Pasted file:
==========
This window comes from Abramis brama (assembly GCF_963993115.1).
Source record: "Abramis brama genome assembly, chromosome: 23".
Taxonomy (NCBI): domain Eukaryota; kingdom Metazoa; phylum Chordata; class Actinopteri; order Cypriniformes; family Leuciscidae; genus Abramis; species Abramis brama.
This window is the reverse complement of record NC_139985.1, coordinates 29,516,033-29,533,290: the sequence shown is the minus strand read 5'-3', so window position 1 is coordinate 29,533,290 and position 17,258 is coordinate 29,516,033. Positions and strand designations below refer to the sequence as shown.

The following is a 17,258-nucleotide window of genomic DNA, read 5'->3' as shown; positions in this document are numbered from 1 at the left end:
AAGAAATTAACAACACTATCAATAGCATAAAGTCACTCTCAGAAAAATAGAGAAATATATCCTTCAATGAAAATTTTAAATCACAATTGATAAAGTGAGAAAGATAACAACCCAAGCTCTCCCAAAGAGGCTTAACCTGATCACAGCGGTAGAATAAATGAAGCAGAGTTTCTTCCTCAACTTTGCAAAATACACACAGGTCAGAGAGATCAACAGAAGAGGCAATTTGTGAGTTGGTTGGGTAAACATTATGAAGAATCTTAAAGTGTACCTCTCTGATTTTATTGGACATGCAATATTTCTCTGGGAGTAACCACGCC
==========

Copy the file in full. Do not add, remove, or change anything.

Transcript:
This window comes from Abramis brama (assembly GCF_963993115.1).
Source record: "Abramis brama genome assembly, chromosome: 23".
Taxonomy (NCBI): domain Eukaryota; kingdom Metazoa; phylum Chordata; class Actinopteri; order Cypriniformes; family Leuciscidae; genus Abramis; species Abramis brama.
This window is the reverse complement of record NC_139985.1, coordinates 29,516,033-29,533,290: the sequence shown is the minus strand read 5'-3', so window position 1 is coordinate 29,533,290 and position 17,258 is coordinate 29,516,033. Positions and strand designations below refer to the sequence as shown.

The following is a 17,258-nucleotide window of genomic DNA, read 5'->3' as shown; positions in this document are numbered from 1 at the left end:
AAGAAATTAACAACACTATCAATAGCATAAAGTCACTCTCAGAAAAATAGAGAAATATATCCTTCAATGAAAATTTTAAATCACAATTGATAAAGTGAGAAAGATAACAACCCAAGCTCTCCCAAAGAGGCTTAACCTGATCACAGCGGTAGAATAAATGAAGCAGAGTTTCTTCCTCAACTTTGCAAAATACACACAGGTCAGAGAGATCAACAGAAGAGGCAATTTGTGAGTTGGTTGGGTAAACATTATGAAGAATCTTAAAGTGTACCTCTCTGATTTTATTGGACATGCAATATTTCTCTGGGAGTAACCACGCC